This past weekend, for example, Trump name-dropped (on “Sunday Morning Futures with Maria Bartiromo”) both South Carolina senator and former 2024 rival Tim Scott as well as South Dakota Governor Kristi Noem, praising both for their staunch support of his candidacy and admitting that they were each in the mix and would make for good running mates.


Others suggest that Trump is holding a type of competition for the spot. In an article titled “The search for Trump’s running mate: ‘like auditions for The Apprentice’”, The Guardian’s David Smith wrote:


“Trump’s campaign surrogates in the recent Iowa caucuses and New Hampshire primary, both of which he won handily, have been trying to outdo each other with extravagant displays of fealty. ‘It’s very clear he’s holding these open auditions like it’s The Apprentice,’ said Kurt Bardella, a Democratic strategist. ‘He will flirt with everyone. He will make them dance. They will all debase themselves and humiliate themselves and jockey for that spot.’


“When he first ran for president in 2016, Trump understood that he needed a vice-presidential pick who could help shore up support among Republican evangelicals and social conservatives, who were suspicious of the thrice-married reality TV star. Pence, the then Indiana governor and fierce social conservative, was from what Trump likes to call central casting.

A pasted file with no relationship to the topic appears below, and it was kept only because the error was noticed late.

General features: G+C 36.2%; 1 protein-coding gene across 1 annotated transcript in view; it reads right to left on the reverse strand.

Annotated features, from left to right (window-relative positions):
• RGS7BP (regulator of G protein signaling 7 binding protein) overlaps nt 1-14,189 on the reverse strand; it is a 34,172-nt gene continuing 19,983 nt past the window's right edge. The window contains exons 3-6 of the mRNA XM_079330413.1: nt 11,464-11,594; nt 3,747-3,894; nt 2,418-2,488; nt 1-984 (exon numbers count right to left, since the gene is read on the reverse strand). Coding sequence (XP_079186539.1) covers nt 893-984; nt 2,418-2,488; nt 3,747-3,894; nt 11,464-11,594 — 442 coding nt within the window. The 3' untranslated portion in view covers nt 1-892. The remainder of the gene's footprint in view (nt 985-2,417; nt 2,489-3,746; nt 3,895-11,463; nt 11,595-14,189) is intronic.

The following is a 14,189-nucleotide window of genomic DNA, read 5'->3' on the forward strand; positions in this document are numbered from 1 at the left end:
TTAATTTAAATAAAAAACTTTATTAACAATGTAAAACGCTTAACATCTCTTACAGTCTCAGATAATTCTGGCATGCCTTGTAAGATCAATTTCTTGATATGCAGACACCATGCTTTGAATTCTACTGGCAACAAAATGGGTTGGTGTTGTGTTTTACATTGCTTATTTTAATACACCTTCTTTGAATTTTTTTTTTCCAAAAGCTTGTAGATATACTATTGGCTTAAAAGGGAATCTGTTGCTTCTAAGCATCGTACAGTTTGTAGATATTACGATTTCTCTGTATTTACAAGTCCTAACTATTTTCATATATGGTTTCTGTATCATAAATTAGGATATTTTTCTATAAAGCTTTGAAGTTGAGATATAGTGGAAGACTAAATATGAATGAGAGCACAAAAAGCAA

“This year Trump’s allies and Republican strategists believe that he needs help attracting suburban swing voters in a handful of battleground states, where November’s election will likely be decided. Many commentators therefore predict that he will choose a woman or a person of colour, especially since the demise of the constitutional right to abortion.”


Like sure, Trump is bent on choosing a human being with two X chromosomes because of abortion, or that any suburban white “soccer mom” will be swayed to Trump’s side in the election because there was a semi-identity politics driven woman standing by him waving at this summer’s convention. As I’ve argued a number of times in the past, where such considerations would drive the thought processes of many “normal” Republican politicians, when Trump opens the floor to advice, he gives himself all the speaking slots.


But if Trump was to grant bonus points for a “what” candidate (“what” the person is rather than “who” he or she is), then it could make sense to favor ethnic minorities and women.